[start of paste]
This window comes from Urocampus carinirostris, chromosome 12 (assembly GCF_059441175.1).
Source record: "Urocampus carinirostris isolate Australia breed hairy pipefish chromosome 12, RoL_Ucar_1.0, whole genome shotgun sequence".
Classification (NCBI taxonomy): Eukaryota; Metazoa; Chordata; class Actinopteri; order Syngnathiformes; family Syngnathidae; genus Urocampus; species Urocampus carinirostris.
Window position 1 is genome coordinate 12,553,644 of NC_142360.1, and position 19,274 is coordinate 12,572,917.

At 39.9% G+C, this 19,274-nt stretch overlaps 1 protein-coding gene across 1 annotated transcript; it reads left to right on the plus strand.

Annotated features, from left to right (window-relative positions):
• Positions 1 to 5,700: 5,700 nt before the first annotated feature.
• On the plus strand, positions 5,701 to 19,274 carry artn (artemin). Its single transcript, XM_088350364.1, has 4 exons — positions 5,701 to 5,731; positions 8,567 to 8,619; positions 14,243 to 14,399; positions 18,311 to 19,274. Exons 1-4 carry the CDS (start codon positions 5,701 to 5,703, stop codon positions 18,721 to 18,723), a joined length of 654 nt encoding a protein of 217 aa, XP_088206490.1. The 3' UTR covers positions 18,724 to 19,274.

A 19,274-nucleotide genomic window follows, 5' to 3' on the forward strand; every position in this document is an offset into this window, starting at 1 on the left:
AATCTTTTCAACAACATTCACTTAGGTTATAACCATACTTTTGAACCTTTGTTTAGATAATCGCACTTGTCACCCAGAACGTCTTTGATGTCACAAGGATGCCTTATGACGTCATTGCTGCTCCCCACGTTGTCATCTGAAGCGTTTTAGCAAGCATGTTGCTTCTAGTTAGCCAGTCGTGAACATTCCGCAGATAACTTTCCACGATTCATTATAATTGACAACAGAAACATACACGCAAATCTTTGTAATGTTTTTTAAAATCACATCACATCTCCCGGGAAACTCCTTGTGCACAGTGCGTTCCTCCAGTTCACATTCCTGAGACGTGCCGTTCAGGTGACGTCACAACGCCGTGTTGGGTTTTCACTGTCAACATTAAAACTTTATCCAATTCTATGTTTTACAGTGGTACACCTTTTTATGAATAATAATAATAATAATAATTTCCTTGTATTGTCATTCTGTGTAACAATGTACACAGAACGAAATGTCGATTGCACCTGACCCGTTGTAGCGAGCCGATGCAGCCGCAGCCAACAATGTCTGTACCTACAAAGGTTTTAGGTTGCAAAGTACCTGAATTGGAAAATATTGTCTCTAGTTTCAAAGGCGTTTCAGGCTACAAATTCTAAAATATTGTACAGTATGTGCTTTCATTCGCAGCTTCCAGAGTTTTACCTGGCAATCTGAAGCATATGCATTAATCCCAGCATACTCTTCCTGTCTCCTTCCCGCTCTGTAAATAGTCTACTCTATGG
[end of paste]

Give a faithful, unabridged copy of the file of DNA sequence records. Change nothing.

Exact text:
This window comes from Urocampus carinirostris, chromosome 12 (assembly GCF_059441175.1).
Source record: "Urocampus carinirostris isolate Australia breed hairy pipefish chromosome 12, RoL_Ucar_1.0, whole genome shotgun sequence".
Classification (NCBI taxonomy): Eukaryota; Metazoa; Chordata; class Actinopteri; order Syngnathiformes; family Syngnathidae; genus Urocampus; species Urocampus carinirostris.
Window position 1 is genome coordinate 12,553,644 of NC_142360.1, and position 19,274 is coordinate 12,572,917.

At 39.9% G+C, this 19,274-nt stretch overlaps 1 protein-coding gene across 1 annotated transcript; it reads left to right on the plus strand.

Annotated features, from left to right (window-relative positions):
• Positions 1 to 5,700: 5,700 nt before the first annotated feature.
• On the plus strand, positions 5,701 to 19,274 carry artn (artemin). Its single transcript, XM_088350364.1, has 4 exons — positions 5,701 to 5,731; positions 8,567 to 8,619; positions 14,243 to 14,399; positions 18,311 to 19,274. Exons 1-4 carry the CDS (start codon positions 5,701 to 5,703, stop codon positions 18,721 to 18,723), a joined length of 654 nt encoding a protein of 217 aa, XP_088206490.1. The 3' UTR covers positions 18,724 to 19,274.

A 19,274-nucleotide genomic window follows, 5' to 3' on the forward strand; every position in this document is an offset into this window, starting at 1 on the left:
AATCTTTTCAACAACATTCACTTAGGTTATAACCATACTTTTGAACCTTTGTTTAGATAATCGCACTTGTCACCCAGAACGTCTTTGATGTCACAAGGATGCCTTATGACGTCATTGCTGCTCCCCACGTTGTCATCTGAAGCGTTTTAGCAAGCATGTTGCTTCTAGTTAGCCAGTCGTGAACATTCCGCAGATAACTTTCCACGATTCATTATAATTGACAACAGAAACATACACGCAAATCTTTGTAATGTTTTTTAAAATCACATCACATCTCCCGGGAAACTCCTTGTGCACAGTGCGTTCCTCCAGTTCACATTCCTGAGACGTGCCGTTCAGGTGACGTCACAACGCCGTGTTGGGTTTTCACTGTCAACATTAAAACTTTATCCAATTCTATGTTTTACAGTGGTACACCTTTTTATGAATAATAATAATAATAATAATTTCCTTGTATTGTCATTCTGTGTAACAATGTACACAGAACGAAATGTCGATTGCACCTGACCCGTTGTAGCGAGCCGATGCAGCCGCAGCCAACAATGTCTGTACCTACAAAGGTTTTAGGTTGCAAAGTACCTGAATTGGAAAATATTGTCTCTAGTTTCAAAGGCGTTTCAGGCTACAAATTCTAAAATATTGTACAGTATGTGCTTTCATTCGCAGCTTCCAGAGTTTTACCTGGCAATCTGAAGCATATGCATTAATCCCAGCATACTCTTCCTGTCTCCTTCCCGCTCTGTAAATAGTCTACTCTATGG